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Photojournalist Tyler Hicks and three other journalists are missing in Libya

Tyler Hicks / New York Times file via Redux

This is one of Hicks’ photographs from the recent fighting in Libya. (Opposition fighters during a battle to push west of the town of Ras Lanuf, Libya, March 9, 2011. Forces loyal to the Libyan leader, Col. Moammar Gadhafi, repulsed a rebel push to the west and then counterattacked with airstrikes and increasingly accurate artillery fire on the strategic refinery town of Ras Lanuf, which the rebels held for several days.)

Tyler Hicks / New York Times file via Redux

A resident walks down the steps of the Great Mosque of Djenne, the largest mud-brick structure in the world, in Djenne, Mali, Nov. 22, 2010. Mali, must preserve the mud-brick buildings of the Great Mosque as a World Heritage site.

Tyler Hicks / New York Times file

US soldiers from the 6th Squadron, 4th Cavalry hike to a position at Combat Outpost Lowell, Oct. 15, 2008. The outpost, located in a valley surrounded by steep mountains, is situated in Nuristan Province near the border with Pakistan. The mission is to stabilize the area villages and prevent insurgent fighters from having free movement.

Tyler Hicks / New York Times file

People hoping to catch a glimpse of Pope Benedict XVI gather on the periphery of the site of the World Trade Center in New York on Sunday, April 20, 2008. The pope offered private words of comfort to survivors who were injured and relatives of victims who were killed in the terrorist attacks of Sept. 11, 2001.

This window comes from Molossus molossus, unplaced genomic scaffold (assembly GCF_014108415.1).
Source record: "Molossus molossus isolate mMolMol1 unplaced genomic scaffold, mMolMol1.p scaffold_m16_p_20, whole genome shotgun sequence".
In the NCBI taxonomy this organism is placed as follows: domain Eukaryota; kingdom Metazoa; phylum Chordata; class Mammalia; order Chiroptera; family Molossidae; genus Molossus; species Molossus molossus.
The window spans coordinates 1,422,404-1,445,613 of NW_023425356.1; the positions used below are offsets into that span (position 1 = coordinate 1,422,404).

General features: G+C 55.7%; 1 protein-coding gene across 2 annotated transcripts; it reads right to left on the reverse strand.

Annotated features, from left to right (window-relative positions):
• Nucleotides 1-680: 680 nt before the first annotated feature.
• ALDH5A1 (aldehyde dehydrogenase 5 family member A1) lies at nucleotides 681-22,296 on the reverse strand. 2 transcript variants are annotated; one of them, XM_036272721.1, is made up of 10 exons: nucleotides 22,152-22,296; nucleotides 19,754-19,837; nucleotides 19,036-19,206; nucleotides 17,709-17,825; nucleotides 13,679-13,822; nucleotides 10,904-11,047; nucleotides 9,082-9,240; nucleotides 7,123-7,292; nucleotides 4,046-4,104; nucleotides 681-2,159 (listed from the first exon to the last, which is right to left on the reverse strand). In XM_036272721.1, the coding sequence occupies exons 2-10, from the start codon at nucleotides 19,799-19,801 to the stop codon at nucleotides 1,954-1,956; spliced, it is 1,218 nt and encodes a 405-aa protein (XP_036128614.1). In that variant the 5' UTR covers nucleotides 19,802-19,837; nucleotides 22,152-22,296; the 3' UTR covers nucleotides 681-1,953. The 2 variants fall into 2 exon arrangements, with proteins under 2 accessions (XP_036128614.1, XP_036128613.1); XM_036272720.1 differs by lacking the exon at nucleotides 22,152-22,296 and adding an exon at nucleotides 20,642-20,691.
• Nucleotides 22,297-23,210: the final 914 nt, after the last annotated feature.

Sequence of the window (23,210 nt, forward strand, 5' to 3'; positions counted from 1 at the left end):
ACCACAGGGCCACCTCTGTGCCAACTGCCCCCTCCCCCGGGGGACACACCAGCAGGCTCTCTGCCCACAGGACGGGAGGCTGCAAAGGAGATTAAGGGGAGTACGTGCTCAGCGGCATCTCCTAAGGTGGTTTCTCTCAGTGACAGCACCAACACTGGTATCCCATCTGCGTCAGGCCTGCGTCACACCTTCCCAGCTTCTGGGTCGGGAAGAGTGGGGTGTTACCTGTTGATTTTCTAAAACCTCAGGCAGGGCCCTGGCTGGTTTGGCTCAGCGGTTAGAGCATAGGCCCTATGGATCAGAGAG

Reuters reports:
NEW YORK — Four journalists covering the fighting in Libya for the New York Times are missing, the newspaper said Wednesday.

The New York Times said the journalists, who included two-time Pulitzer Prize winner Anthony Shadid, were last in contact with their editors Tuesday morning from the town of Ajdabiya.

Also missing were Stephen Farrell, a reporter and videographer who was kidnapped by the Taliban in 2009 and rescued by British commandos, and two photographers, Tyler Hicks and Lynsey Addario, the newspaper said.

"We have talked with officials of the Libyan government in Tripoli, and they tell us they are attempting to ascertain the whereabouts of our journalists," Bill Keller, the executive editor of The New York Times , said in a statement.

He said the Libyan government had assured the Times that if the journalists have been captured, they would be released promptly and unharmed.

The New York Times Lens Blog also mentioned the missing journalists in this post.

Four journalists from the New York Times have apparently gone missing in Libya. Msnbc's Norah O'Donnell reports.